Baptism is an act of obedience to the command of Christ found in the Great Commission. This command, involving baptism, is in Matthew 28:18-20, as well as in the other three Gospels and in Acts 1.
The Greek word for baptism, found 22 times in the New Testament, is baptisma. It is defined as immersion; submersion; a ceremonial rite of immersion in water as commanded by Christ, which identifies publicly the one being baptized as being in fellowship with Christ and the Church.
Some verses about baptism are listed below:
- “Therefore we are buried with Him through baptism into death, that just as Christ was raised from the dead by the glory of the Father, even so we also should walk in newness of life” (Romans 6:4).
- “For Christ did not send me to baptize, but to preach the gospel…" (1 Corinthians 1:17a).
In this verse, Paul is distinguishing between the importance of his mission and the importance of baptism. Baptism naturally follows salvation but is secondary in importance.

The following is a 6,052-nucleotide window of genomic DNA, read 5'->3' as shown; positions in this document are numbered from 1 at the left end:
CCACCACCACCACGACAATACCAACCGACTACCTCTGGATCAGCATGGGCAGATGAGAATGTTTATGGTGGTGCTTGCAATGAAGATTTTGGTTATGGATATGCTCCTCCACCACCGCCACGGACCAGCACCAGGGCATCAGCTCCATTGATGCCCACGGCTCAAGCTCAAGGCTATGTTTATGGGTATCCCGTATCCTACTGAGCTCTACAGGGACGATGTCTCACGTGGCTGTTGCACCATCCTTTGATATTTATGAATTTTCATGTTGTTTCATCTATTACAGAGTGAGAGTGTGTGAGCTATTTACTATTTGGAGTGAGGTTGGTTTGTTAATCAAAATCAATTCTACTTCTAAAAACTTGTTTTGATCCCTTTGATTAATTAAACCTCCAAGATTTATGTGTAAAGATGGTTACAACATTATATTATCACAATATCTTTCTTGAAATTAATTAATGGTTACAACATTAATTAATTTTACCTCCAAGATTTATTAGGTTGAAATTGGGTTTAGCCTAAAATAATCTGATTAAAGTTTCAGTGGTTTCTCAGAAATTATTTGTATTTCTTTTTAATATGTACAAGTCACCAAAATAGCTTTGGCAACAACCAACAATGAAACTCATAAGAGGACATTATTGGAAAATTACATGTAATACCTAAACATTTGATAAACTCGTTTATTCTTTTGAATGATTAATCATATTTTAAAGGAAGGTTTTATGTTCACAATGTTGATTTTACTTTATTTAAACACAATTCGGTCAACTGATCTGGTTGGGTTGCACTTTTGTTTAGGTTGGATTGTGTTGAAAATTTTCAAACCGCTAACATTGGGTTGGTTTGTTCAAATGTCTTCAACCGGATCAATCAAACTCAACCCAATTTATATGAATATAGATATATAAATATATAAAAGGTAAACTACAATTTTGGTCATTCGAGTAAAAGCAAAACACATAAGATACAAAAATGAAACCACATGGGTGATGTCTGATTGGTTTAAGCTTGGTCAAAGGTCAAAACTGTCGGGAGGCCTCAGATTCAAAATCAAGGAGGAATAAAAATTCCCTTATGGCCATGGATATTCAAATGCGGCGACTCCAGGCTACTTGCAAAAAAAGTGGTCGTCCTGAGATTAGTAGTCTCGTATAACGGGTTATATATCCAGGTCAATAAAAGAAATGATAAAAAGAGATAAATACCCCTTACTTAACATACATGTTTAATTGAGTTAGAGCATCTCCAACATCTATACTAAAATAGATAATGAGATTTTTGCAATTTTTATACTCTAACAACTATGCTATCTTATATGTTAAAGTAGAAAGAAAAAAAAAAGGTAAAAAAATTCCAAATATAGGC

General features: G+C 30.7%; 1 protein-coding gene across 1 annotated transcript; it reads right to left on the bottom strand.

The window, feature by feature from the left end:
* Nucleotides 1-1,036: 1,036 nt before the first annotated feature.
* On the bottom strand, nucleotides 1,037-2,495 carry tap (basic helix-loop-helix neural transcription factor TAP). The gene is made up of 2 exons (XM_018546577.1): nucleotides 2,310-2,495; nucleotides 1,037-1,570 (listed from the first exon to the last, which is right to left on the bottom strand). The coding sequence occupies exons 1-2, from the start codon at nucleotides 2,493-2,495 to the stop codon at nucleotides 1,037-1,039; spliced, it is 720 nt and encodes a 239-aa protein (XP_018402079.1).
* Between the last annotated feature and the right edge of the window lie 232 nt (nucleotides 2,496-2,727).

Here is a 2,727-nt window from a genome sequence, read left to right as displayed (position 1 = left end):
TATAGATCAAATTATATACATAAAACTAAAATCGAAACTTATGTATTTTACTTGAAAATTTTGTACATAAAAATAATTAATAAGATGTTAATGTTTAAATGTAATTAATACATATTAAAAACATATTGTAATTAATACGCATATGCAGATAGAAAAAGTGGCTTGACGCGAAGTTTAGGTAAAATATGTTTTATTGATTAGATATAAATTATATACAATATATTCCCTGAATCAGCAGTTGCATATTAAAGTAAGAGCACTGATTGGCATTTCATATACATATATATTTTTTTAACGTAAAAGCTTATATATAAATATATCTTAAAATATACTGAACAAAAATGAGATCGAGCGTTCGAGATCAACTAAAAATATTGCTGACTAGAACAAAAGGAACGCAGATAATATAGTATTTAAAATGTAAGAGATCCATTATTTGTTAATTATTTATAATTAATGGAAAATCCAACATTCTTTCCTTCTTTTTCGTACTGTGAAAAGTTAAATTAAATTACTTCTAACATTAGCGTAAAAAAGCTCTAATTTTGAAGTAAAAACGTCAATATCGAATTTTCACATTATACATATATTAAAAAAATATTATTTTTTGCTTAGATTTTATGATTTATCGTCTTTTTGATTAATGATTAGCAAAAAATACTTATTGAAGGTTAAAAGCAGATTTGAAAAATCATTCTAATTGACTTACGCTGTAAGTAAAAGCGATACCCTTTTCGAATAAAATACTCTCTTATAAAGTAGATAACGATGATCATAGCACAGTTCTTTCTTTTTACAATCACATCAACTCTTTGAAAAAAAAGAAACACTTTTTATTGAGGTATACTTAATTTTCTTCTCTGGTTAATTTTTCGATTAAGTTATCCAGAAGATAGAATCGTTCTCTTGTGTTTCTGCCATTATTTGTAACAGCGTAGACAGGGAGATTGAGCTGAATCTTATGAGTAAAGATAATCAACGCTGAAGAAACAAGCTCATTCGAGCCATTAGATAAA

- “Now as they went down the road, they came to some water. And the eunuch said, ‘See, here is water. What hinders me from being baptized?’ Then Philip said, ‘If you believe with all your heart, you may.’ And he answered and said, ‘I believe that Jesus Christ is the Son of God.’ So, he commanded the chariot to stand still. And both Philip and the eunuch went down into the water, and he baptized him” (Acts 8:36-38).
These verses show that the act baptism comes after one’s faith has been put in Christ Jesus as Savior.
Biblical baptism is by immersion. However, there have been some other forms practiced through the ages such as sprinkling and pouring. These forms originated because of drought or were practiced in regions where water was polluted. Yet, when we look to Jesus, our perfect example of all things, we see that He was baptized by immersion.